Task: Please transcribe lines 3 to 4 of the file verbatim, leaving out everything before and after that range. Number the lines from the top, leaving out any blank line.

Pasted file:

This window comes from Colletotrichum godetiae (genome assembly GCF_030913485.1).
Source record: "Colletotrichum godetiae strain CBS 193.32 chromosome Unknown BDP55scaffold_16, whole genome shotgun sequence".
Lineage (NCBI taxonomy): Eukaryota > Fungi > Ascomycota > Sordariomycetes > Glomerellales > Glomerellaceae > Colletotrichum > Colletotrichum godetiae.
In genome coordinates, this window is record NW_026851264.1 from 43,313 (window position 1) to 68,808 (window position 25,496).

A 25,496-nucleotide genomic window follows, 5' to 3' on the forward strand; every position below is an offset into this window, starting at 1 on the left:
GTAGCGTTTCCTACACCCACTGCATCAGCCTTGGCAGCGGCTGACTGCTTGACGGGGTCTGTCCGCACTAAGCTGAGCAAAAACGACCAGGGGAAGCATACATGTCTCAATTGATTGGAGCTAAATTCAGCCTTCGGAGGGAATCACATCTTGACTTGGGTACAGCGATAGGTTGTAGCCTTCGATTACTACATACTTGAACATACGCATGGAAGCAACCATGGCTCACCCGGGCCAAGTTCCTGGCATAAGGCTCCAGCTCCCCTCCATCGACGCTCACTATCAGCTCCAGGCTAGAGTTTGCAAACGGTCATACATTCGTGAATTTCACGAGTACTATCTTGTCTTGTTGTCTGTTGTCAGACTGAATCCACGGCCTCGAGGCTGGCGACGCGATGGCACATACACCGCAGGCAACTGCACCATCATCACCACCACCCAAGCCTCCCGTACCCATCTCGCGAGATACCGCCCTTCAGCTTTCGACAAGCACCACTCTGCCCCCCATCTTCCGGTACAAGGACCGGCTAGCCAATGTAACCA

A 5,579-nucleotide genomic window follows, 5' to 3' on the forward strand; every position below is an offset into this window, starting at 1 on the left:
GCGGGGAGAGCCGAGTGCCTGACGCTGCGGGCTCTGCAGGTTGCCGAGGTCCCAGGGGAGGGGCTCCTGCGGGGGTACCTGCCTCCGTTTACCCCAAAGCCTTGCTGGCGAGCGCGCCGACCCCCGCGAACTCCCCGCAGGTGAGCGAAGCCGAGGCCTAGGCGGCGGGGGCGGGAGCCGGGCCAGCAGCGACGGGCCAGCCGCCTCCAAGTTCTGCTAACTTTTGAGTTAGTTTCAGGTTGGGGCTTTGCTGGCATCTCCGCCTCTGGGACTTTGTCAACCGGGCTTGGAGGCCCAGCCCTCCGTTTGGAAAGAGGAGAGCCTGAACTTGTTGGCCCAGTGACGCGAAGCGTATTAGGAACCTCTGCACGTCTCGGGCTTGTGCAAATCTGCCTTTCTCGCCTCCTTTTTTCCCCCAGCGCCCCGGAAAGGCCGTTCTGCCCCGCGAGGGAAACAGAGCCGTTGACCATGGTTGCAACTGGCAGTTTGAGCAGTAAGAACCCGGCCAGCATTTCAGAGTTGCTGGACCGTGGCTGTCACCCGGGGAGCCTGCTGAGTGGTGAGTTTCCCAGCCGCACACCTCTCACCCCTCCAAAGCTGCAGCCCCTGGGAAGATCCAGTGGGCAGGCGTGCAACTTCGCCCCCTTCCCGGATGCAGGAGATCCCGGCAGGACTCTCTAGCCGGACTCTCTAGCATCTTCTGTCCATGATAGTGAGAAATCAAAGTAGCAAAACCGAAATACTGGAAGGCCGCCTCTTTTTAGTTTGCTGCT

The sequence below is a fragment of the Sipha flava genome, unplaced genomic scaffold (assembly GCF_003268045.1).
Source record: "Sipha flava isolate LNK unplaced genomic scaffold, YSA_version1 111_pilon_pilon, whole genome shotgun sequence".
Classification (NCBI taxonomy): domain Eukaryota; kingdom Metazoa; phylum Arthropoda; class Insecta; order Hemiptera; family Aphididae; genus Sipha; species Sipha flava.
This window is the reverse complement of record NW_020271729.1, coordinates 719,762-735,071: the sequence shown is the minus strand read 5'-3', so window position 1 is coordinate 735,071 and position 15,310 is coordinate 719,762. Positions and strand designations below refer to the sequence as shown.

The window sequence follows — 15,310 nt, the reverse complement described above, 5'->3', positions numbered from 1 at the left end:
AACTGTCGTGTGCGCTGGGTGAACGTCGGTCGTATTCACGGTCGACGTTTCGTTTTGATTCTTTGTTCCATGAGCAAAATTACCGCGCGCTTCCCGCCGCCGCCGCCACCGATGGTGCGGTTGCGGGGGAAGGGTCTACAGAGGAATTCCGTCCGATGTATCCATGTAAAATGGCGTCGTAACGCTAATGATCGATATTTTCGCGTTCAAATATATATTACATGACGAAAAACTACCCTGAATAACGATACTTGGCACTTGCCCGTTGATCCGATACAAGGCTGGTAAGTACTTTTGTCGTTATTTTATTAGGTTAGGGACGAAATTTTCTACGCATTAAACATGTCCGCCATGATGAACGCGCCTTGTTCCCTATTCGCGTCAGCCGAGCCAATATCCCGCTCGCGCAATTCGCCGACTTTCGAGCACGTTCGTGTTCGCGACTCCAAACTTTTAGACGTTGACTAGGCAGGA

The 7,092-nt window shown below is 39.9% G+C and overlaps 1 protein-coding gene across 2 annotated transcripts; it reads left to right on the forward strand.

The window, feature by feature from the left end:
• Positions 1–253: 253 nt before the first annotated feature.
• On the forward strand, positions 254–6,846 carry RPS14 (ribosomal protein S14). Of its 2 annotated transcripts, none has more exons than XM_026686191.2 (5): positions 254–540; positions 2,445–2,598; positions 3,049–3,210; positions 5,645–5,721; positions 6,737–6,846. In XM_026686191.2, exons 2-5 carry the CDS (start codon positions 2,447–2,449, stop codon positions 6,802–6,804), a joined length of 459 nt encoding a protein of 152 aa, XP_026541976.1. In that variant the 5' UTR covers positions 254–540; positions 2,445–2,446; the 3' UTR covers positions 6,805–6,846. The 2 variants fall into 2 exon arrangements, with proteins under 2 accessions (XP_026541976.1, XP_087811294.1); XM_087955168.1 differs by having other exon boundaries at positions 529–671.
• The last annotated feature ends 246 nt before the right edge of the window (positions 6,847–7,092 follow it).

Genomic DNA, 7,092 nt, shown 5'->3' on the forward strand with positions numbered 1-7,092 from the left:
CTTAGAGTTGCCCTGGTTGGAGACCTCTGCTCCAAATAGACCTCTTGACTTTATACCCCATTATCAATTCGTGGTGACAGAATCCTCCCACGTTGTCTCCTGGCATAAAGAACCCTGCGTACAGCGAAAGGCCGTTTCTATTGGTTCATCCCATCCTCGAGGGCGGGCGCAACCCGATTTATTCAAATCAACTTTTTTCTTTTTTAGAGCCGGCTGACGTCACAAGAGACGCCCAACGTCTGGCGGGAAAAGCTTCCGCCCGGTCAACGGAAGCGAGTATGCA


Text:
Lineage (NCBI taxonomy): Eukaryota > Fungi > Ascomycota > Sordariomycetes > Glomerellales > Glomerellaceae > Colletotrichum > Colletotrichum godetiae.
In genome coordinates, this window is record NW_026851264.1 from 43,313 (window position 1) to 68,808 (window position 25,496).